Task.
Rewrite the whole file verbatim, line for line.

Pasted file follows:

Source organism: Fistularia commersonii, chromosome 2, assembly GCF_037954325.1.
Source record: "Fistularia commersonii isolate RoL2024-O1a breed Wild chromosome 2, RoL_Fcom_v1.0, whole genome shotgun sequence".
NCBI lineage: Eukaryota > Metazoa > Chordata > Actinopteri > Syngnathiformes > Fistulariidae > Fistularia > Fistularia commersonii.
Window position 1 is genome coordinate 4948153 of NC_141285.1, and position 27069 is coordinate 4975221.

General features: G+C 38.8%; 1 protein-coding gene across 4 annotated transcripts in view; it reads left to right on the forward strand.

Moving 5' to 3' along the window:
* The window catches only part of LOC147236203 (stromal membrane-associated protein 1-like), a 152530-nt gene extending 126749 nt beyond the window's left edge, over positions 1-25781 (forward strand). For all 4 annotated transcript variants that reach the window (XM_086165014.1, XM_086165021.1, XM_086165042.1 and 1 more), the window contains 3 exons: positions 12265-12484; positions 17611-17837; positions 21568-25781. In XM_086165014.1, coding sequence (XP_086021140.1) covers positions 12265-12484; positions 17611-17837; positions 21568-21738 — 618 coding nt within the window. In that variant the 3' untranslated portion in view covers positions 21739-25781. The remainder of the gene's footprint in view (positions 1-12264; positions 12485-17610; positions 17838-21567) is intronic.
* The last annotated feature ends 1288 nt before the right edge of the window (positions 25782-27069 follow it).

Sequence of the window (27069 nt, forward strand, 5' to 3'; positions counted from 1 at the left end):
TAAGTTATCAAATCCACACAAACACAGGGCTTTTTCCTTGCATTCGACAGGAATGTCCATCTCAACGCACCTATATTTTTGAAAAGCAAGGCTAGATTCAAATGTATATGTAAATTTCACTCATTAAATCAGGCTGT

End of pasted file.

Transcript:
Source organism: Fistularia commersonii, chromosome 2, assembly GCF_037954325.1.
Source record: "Fistularia commersonii isolate RoL2024-O1a breed Wild chromosome 2, RoL_Fcom_v1.0, whole genome shotgun sequence".
NCBI lineage: Eukaryota > Metazoa > Chordata > Actinopteri > Syngnathiformes > Fistulariidae > Fistularia > Fistularia commersonii.
Window position 1 is genome coordinate 4948153 of NC_141285.1, and position 27069 is coordinate 4975221.

General features: G+C 38.8%; 1 protein-coding gene across 4 annotated transcripts in view; it reads left to right on the forward strand.

Moving 5' to 3' along the window:
* The window catches only part of LOC147236203 (stromal membrane-associated protein 1-like), a 152530-nt gene extending 126749 nt beyond the window's left edge, over positions 1-25781 (forward strand). For all 4 annotated transcript variants that reach the window (XM_086165014.1, XM_086165021.1, XM_086165042.1 and 1 more), the window contains 3 exons: positions 12265-12484; positions 17611-17837; positions 21568-25781. In XM_086165014.1, coding sequence (XP_086021140.1) covers positions 12265-12484; positions 17611-17837; positions 21568-21738 — 618 coding nt within the window. In that variant the 3' untranslated portion in view covers positions 21739-25781. The remainder of the gene's footprint in view (positions 1-12264; positions 12485-17610; positions 17838-21567) is intronic.
* The last annotated feature ends 1288 nt before the right edge of the window (positions 25782-27069 follow it).

Sequence of the window (27069 nt, forward strand, 5' to 3'; positions counted from 1 at the left end):
TAAGTTATCAAATCCACACAAACACAGGGCTTTTTCCTTGCATTCGACAGGAATGTCCATCTCAACGCACCTATATTTTTGAAAAGCAAGGCTAGATTCAAATGTATATGTAAATTTCACTCATTAAATCAGGCTGT